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US Tests Options to Control CO2

Page history last edited by Malcolm 11 years, 5 months ago

Jolting Congress into action on greenhouse gases


Friday, April 17, 2009

AS SOON as next week, the Environmental Protection Agency could

follow through on an order from the Supreme Court to either declare

carbon dioxide a pollutant or to say why it isn't. That decision

could usefully signal to the world that the United States is serious

about regulating greenhouse gas emissions. But it should also send a

shiver down Congress's collective spine. Because the regulation of

carbon will have a profound effect on the American economy, this

vital task should be the responsibility of Congress, not of unelected

officials at the EPA.

The EPA does have the authority under the Clean Air Act to regulate

air pollutants that have "effects on [public] welfare," "on . . .

weather, . . . and climate, . . . as well as effects on . . .

personal comfort and well-being." Emitted greenhouse gases,

particularly carbon dioxide, will have such effects. The Supreme

Court's 2007 ruling in Massachusetts v. EPA affirmed this when the

majority concluded that the EPA had the authority to control

emissions from motor vehicle tailpipes and ordered the agency to

issue an endangerment finding. Then-EPA Administrator Stephen L.

Johnson was close to doing so on the basis of public welfare, but he

opted for another public comment period after intense pressure from

the Bush administration.

The probable and impending endangerment finding by current EPA

Administrator Lisa P. Jackson would fulfill the court's mandate and

then require Ms. Jackson to devise regulations for the transportation

sector. But having declared greenhouse gases a pollutant, the agency

would have to set about the long process of regulating such gases

from all other sources as well. The U.S. Chamber of Commerce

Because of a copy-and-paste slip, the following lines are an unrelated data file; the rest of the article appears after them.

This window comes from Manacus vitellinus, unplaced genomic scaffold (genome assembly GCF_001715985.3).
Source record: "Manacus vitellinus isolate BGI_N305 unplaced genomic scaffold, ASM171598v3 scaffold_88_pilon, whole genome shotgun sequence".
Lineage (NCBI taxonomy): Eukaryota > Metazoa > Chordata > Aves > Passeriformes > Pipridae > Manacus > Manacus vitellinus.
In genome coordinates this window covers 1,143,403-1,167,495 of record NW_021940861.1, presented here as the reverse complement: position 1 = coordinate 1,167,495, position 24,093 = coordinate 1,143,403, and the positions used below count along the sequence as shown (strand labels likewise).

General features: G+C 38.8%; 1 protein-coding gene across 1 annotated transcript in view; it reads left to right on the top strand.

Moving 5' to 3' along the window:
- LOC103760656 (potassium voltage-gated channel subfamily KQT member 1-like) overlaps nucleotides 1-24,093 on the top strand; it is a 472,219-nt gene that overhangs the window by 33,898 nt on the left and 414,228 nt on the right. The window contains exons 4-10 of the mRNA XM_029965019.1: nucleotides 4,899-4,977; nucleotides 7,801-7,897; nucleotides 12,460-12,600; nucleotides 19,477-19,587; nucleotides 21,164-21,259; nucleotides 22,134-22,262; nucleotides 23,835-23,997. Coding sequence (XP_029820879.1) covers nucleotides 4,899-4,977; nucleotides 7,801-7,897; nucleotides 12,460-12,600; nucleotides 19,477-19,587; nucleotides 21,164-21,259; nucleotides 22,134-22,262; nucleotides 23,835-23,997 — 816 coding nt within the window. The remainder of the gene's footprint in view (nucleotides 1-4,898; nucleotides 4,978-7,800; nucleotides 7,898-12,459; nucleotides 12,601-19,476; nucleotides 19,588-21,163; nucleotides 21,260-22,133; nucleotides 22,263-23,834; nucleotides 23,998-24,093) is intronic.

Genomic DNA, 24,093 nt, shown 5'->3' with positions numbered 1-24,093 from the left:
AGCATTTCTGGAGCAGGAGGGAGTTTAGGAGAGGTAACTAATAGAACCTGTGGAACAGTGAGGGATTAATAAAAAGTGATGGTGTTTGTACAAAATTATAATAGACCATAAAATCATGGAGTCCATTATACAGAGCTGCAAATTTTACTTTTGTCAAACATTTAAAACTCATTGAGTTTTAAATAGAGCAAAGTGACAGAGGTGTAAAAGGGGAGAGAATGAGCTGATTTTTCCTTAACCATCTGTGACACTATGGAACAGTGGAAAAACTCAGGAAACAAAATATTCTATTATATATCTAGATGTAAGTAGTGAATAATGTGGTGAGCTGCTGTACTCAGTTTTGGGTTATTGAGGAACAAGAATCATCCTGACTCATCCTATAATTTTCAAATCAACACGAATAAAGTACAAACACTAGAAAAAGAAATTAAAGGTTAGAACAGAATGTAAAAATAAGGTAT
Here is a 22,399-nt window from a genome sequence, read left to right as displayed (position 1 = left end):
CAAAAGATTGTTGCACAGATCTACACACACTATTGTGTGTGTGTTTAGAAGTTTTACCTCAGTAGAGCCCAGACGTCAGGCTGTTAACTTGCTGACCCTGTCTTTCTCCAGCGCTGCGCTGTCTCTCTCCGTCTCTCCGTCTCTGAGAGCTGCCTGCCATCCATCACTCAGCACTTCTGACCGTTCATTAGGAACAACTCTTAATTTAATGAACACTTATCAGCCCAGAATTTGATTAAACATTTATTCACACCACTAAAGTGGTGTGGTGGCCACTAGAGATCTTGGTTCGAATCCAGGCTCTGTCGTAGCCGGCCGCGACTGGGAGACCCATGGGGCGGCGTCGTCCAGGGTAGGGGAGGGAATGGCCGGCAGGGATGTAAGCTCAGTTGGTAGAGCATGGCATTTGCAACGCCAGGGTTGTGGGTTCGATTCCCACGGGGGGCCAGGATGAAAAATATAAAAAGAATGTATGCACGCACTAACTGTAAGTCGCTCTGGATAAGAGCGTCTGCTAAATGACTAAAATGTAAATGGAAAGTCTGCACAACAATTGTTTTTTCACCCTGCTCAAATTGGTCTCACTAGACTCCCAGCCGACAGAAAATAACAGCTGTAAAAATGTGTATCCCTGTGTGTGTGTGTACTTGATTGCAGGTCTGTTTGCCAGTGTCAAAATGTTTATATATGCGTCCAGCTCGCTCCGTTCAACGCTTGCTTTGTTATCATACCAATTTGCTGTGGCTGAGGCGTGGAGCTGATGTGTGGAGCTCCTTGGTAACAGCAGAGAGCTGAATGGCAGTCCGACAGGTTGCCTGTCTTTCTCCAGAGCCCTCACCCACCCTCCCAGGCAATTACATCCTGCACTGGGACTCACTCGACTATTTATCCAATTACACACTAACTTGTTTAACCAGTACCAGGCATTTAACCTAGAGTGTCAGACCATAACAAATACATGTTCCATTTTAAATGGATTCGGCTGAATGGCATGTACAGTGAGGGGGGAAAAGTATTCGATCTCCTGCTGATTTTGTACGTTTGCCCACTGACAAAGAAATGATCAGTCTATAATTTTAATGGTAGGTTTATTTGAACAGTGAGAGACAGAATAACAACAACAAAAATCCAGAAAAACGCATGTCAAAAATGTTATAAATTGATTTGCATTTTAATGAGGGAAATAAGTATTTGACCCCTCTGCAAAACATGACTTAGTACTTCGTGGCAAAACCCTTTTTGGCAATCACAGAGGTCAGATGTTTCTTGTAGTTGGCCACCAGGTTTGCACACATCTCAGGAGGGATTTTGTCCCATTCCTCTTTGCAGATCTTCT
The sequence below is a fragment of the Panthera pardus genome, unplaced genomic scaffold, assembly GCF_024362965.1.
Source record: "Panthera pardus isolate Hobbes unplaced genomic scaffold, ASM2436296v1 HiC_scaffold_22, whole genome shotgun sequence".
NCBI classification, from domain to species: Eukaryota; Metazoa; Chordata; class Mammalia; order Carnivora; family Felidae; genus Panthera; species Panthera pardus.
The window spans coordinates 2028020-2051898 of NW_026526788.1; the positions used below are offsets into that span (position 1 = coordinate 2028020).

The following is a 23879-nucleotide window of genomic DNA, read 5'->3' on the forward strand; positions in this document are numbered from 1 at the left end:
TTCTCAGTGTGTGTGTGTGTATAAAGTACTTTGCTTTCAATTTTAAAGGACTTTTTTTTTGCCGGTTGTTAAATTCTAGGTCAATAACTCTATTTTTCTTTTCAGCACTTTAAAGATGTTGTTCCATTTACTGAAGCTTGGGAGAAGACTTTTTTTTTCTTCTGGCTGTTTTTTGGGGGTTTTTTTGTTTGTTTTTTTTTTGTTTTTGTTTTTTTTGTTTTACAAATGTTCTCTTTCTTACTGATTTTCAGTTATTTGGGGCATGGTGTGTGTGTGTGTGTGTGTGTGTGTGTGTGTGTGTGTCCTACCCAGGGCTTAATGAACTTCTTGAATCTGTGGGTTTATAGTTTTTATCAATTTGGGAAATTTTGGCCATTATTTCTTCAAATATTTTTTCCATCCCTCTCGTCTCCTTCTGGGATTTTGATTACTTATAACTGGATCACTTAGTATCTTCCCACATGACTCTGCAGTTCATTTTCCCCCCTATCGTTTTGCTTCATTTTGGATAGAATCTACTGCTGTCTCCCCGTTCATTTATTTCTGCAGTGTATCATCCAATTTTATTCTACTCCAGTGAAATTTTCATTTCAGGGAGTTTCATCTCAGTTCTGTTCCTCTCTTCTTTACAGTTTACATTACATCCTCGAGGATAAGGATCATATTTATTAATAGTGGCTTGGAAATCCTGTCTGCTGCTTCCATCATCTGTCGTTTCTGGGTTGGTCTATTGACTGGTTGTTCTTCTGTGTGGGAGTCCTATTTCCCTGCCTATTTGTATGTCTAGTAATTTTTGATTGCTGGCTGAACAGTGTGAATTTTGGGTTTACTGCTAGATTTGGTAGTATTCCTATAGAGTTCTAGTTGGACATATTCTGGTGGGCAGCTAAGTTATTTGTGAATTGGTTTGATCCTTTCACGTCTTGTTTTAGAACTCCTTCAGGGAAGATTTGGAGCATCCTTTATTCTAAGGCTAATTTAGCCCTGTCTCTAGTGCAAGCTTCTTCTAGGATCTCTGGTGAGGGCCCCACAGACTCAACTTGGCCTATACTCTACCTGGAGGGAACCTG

expresses concern about the impact of such regulation on the

construction industry, because residential and commercial buildings

are larger sources of global-warming pollution than are motor

vehicles. Rep. John D. Dingell (D-Mich.), then-chairman of the House

Energy and Commerce Committee, predicted last year that seeking to

control climate change with such piecemeal regulation would lead to a

"glorious mess."

The best way to stop this from happening is for Congress to adopt a

more rational scheme, by putting a price on carbon with a tax

(ideally) or a cap-and-trade market. Next week, Rep. Henry A. Waxman

(D-Calif.), the current chairman of the Energy and Commerce

Committee, will hold hearings on the discussion draft of

comprehensive energy legislation that he and Rep. Edward J. Markey (D-

Mass.), chairman of the energy and environment subcommittee, released

before the Easter recess. While the proposal details many ambitious

programs for renewable energy and efficiency, it is noticeably mute

on the contours of a cap-and-trade system. Specifically, it doesn't

say whether the pollution allowances would be auctioned or a portion

given away to industry to ease the transition to a carbon-constrained

economy. This is an important question, one whose answer will have a

profound impact on the way Americans live -- one of many basic issues

that should be settled by their representatives in Congress.

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